The cost to repair the damages at Medupi’s Unit 4 could cost between R1.5bn and R2bn. And it could take up to two years to fix the unit. This is a major setback for a power station that already faces cost overruns and delays in completion.
How big a setback is the recent explosion at a unit of Medupi Power Station for SA’s energy security that has long been compromised?
It will be an enormous setback, considering that the explosion has cost SA 700 megawatts in lost energy generating capacity at Medupi in Lephalale, Limpopo, which has become the most expensive coal-fired power station in the world to construct, with an estimated capital cost of at least R120-billion (so far).
For context, the Eastern Cape is the least energy-guzzling province in SA because it doesn’t have energy-intensive industries that SA’s economy relies on, unlike North West, which is a mecca for the mining industry, requiring more energy from Eskom.
To power up the Eastern Cape, the province requires at least 2,000MW every day from Eskom. The lost generation capacity at the Medupi unit (700MW) represents about a third of the Eastern Cape’s daily energy needs.
To recap: Before midnight on Sunday, 8 August, the Medupi Power Station experienced an explosion at the Unit 4 generator, resulting in extensive damages to the unit. The cause of the explosion is not yet known and an investigation into how the blast occurred is under way.
Unit 4 has been shut down and the entire 700MW that it produces is gone. It will return once the unit has been completely fixed. The damage might have been worse because the explosion could have also damaged Unit 5, which, in design, is in proximity to the now-gutted Unit 4.
Eskom spokesperson Sikonathi Mantshantsha told Business Maverick that mechanical safety devices at Unit 5 kicked in to prevent major damage at the unit. There was minor damage to the unit and by Wednesday evening, the unit “returned to service”.
Eskom CEO André de Ruyter told News24 that repairing the damage at Unit 4 could cost between R1.5-billion and R2-billion, and could take up to two years.
But estimates of the cost and duration of fixing the unit are premature as an investigation into how the blast occurred is at an early stage. In other words, the cost of the repairs could actually be more than R2-billion once the investigation is completed.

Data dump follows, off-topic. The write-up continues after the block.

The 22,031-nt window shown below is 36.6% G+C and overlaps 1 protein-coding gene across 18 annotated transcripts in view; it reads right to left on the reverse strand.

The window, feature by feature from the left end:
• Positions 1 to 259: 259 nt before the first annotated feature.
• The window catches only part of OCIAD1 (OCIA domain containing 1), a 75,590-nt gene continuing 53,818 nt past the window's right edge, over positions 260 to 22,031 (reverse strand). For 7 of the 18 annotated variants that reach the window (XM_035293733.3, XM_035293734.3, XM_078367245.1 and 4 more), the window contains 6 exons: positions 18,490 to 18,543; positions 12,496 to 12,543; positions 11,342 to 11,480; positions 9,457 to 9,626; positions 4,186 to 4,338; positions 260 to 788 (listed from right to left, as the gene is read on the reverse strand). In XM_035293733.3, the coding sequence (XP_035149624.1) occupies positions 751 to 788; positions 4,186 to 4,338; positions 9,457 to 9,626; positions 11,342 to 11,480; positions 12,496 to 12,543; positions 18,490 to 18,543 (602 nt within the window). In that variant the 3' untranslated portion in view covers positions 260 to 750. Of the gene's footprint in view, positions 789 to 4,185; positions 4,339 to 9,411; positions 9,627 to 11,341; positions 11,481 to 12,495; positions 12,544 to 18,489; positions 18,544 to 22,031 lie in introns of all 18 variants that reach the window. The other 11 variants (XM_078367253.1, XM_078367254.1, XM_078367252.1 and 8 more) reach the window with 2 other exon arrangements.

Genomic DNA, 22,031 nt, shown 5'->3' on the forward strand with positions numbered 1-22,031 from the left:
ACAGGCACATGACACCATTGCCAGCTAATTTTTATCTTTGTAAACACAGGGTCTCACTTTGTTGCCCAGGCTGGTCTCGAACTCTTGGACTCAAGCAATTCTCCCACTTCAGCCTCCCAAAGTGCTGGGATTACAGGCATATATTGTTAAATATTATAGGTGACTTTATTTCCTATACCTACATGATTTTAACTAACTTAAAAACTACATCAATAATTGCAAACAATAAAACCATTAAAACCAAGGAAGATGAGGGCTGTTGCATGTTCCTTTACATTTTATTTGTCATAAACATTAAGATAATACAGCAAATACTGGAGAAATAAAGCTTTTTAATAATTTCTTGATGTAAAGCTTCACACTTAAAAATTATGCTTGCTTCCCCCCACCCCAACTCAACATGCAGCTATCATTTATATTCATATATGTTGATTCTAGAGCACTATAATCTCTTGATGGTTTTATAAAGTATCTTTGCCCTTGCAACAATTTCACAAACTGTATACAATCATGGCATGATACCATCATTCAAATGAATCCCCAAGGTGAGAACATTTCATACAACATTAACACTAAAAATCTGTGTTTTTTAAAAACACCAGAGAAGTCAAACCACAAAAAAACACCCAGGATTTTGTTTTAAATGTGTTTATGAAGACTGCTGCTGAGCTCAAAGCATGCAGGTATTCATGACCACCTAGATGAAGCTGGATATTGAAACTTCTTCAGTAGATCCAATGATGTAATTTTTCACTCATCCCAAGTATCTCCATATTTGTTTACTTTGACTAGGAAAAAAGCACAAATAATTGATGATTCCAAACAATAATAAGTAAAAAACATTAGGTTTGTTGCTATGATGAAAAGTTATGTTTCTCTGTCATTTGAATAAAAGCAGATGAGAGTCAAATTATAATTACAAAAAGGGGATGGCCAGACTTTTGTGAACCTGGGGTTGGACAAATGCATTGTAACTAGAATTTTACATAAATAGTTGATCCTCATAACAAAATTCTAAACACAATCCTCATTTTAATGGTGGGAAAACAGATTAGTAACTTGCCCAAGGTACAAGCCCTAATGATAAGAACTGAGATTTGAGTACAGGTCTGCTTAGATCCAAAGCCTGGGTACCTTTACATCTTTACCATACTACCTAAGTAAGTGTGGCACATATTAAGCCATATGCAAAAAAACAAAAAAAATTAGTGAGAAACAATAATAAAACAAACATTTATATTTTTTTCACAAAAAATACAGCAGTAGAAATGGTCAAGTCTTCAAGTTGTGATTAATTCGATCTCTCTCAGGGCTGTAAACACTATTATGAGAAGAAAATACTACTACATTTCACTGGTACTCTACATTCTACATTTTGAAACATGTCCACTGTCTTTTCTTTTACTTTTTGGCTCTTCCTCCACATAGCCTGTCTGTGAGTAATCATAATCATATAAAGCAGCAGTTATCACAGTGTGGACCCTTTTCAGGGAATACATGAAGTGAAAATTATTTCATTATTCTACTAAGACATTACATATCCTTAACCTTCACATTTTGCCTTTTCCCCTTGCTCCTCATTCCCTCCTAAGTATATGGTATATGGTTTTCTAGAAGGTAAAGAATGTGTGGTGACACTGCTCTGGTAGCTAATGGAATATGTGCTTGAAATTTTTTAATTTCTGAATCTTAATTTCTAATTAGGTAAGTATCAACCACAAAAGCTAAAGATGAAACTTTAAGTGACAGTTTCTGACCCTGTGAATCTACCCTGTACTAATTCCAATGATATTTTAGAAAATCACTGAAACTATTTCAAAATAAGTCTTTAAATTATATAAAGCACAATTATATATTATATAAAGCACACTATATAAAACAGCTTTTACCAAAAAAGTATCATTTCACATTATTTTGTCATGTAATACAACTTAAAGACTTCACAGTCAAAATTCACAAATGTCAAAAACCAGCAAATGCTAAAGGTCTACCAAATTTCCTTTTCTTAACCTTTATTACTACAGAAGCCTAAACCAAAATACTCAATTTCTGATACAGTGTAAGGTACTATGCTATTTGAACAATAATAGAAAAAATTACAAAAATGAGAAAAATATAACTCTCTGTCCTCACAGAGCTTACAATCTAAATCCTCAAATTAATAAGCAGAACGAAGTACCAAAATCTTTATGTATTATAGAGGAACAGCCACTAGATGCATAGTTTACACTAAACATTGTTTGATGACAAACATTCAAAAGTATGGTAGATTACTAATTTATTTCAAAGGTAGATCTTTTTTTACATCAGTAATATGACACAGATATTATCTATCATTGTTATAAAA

“We said we don’t know the extent of the damage, how long, and how much it will take to repair. We don’t have the final answers yet,” said Mantshantsha.
Mantshantsha’s boss, De Ruyter, has already ruled out sabotage as the cause of the explosion. “We, however, don’t suspect any foul play or sabotage. The loss of approximately 700MW is a blow to our efforts to maintain a stable electricity supply,” De Ruyter said.
After all, the explosion happened a few days after Eskom announced that the construction of Medupi had been completed. At 4,764MW, the energy-generating capacity of Medupi could power up the requirements of the Western Cape, which requires 3,500MW a day.
Completion of Medupi was announced after Unit 1, the last of six generation units of Medupi, attained commercial operation status. The capital cost of Medupi has been R122-billion so far, and Eskom estimates that it could reach R135-billion on full competition over the next 24 months. It was initially meant to cost between R56-billion and R80-billion. The power station came online seven years after the scheduled date of completion of 2014.
The completion of Medupi Power Station doesn’t necessarily mean the end of load shedding. In fact, the explosion might exacerbate the need for routine power cuts. Before the explosion, Medupi assumed an energy availability factor (EAF) – the percentage of Eskom’s power available for dispatch – of 63.3% for the five units, excluding Unit 1.
Mantshantsha said the EAF might have been reduced due to the explosion.
“It is premature to pronounce on the EAF, because when the explosion had occurred the unit had been immediately placed under maintenance, meaning it was not available earlier. It was a short outage. That doesn’t change that number [of the EAF], because it was not available anyway.”
To ensure that SA isn’t thrown deeper into load shedding, Eskom will have to start fixing the shut down Unit 4 or find ways to replace lost generating energy capacity. There is talk that maybe Eskom will take Unit 6 from Kusile Power Station in Mpumalanga, which has not yet been put into service and move it to Unit 4 at Medupi. But Mantshantsha said this will be a long and costly exercise. The best option would be to repair the damage at Medupi. DM/BM